The Gates Foundation divested from fossil fuels — and you should too
Gates divests from fossil fuel industry, finally answering the call of climate change activists.
It was recently reported that the Gates Foundation Asset Trust has fully divested all holdings of BP oil, according to a recent U.S. Securities and Exchange Commission (SEC) filing.
This news may come as a shock to some, but environmental activists have been pushing the Foundation to divest in fossil fuels for years. Whether they divested because wind and solar power are proving to be a better investment, or they are responding to public pressure from recent protests, the Foundation has made a statement, and people are listening.
Alternative renewable resources to fossil fuels — wind, solar, geothermal, hydroelectric and biomass — provide benefits to our health, climate and economy. Decreasing the amount of fossil fuel and increasing investments in renewable energy would allow us to reduce carbon emissions contributing to global warming.
Renewable energy resources are affordable, produce little pollution and are even more reliable than fossil fuel-powered systems. For example, in 2012 Hurricane Sandy damaged fossil fuel-dominated distribution systems in New York and New Jersey, leaving millions of people without power. Renewable energy projects in the Northeast weathered Hurricane Sandy with minimal damage.
Previously, Bill and Melinda Gates have been against the idea of divesting from fossil fuels. This dates back to Bill’s interview with The Atlantic when he said that divesting in fossil fuels would be a “false solution” to the problem of climate change.
The Foundation surprised everyone when the SEC filing was revealed stating that they had sold more than $800 million worth of Exxon stock last fall and $187 million holdings in BP sometime last year. Now, they have completely divested in fossil fuels.
According to Guardian, the value of the Foundation’s energy holdings likely declined, leading many to speculate that the Foundation’s recent move was for financial purposes. However, activists remain optimistic that this was a move in the right direction toward ending climate change.
“The fact that [the Gates Foundation] chose to divest from Exxon, and now BP, is very significant,” said Mike McGinn, former Seattle mayor and leader of the Gates Divest campaign, in an interview with Humanosphere. “It’s a sign that the fossil fuel industry’s on the way out, and it’s a sign that the divestment movement worldwide is having an impact on investors.”
Divestment campaigns began about three years ago. Since then, hundreds of foundations, institutions, pensions, churches and communities have taken their investments out of the fossil fuel industry. In 2015, the Guardian launched a media advocacy campaign in partnership with 350.org called Keep it in the Ground that encouraged the Gates Foundation to also remove their investments from industry.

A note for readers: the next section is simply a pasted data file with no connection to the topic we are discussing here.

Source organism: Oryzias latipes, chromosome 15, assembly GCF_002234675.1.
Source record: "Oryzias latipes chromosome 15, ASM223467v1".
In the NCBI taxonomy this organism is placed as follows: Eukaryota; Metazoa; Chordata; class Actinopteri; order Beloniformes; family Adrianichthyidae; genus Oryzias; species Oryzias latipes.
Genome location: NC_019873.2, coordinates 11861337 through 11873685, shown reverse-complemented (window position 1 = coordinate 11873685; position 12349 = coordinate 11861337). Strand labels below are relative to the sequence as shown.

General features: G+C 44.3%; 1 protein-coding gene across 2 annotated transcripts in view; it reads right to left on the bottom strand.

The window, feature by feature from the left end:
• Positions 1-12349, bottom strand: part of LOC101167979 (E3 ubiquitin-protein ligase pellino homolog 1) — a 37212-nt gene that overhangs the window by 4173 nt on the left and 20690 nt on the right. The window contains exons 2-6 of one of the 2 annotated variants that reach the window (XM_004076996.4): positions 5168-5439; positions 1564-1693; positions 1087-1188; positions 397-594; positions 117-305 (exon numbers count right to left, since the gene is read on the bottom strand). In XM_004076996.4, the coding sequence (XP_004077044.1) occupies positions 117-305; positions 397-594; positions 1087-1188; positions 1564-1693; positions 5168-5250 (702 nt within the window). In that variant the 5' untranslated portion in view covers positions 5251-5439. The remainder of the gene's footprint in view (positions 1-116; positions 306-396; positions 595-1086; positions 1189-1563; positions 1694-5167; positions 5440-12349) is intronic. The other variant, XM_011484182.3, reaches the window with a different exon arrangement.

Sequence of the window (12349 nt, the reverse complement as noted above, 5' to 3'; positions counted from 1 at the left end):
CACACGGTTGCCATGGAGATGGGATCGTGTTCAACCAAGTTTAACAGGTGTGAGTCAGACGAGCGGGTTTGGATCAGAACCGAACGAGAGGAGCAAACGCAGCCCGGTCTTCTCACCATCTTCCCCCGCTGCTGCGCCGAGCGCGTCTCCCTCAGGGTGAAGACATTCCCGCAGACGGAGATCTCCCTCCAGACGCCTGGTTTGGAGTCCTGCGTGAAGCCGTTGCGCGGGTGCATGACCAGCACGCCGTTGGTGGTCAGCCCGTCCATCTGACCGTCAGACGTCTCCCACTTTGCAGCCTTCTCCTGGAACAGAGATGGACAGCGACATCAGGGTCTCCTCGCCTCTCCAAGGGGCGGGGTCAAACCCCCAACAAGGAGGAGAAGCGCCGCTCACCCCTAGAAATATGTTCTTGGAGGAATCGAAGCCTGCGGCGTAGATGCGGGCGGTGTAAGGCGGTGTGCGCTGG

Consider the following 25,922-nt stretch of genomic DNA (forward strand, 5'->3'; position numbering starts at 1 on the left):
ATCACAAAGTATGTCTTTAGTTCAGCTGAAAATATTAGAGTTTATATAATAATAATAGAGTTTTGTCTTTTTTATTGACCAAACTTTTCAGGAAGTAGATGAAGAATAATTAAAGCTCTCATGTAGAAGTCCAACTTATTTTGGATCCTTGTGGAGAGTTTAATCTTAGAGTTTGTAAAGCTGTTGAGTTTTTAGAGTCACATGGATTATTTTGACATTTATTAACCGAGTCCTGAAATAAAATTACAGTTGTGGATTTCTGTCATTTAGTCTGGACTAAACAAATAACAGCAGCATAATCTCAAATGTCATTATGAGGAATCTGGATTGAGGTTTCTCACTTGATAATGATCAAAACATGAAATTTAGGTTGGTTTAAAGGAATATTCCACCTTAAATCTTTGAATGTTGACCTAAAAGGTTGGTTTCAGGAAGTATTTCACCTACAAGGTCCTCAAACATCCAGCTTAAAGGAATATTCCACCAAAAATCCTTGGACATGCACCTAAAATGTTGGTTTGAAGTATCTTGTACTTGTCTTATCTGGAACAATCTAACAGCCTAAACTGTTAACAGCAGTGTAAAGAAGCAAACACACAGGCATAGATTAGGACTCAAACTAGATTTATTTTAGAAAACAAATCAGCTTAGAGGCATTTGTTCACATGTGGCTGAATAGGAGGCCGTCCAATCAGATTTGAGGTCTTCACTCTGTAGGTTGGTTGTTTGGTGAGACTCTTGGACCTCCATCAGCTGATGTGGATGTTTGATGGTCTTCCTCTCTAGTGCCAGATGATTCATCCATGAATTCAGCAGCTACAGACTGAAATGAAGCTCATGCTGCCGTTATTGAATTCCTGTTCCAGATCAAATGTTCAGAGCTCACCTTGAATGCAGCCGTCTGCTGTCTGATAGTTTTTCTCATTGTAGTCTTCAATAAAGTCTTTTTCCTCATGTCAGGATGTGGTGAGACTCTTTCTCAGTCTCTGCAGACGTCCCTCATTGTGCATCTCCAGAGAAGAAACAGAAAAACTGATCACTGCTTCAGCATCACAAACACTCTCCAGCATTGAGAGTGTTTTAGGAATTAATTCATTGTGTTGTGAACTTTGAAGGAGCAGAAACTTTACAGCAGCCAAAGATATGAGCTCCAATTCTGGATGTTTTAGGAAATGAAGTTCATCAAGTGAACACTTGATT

But why is it so important to divest in fossil fuels? Fossil fuels are the biggest cause of global warming, and climate change activists have been pushing investors to move away from companies that extract oil, coal and natural gas. Fewer investments could lead to less fossil fuel production, and therefore, less carbon emission.
Plus, divestment also carries symbolic weight. When influential companies and figures spurn fossil fuels, it can shape public attitudes and eventually inspire political action that improves environmental outcomes.
“Bill and Melinda Gates have a tremendous worldwide reputation, because they chose to take their fortune and put it toward improving people’s lives,” said McGinn in an interview with The Seattle Times. “That leadership voice they hold would be tremendously compelling in the fight against climate change.”
Syracuse University committed to divesting its $1.18 billion endowment and seek new investments in clean energy; the UK launched the Fossil Free Campaign in 2013; the heirs to the Rockefeller oil fortune came on board, withdrawing the fossil fuel investments in the $860 million Rockefeller Brothers Fund. The heirs made this statement as the fund joined with 800 global investors pledging to divest from fossil fuels ahead of a 2014 UN summit on climate change.
The Foundation’s divestment is the latest in the movement that has inspired other investors – controlling more than $3 trillion in assets – to take a pledge to divest in fossil fuels companies.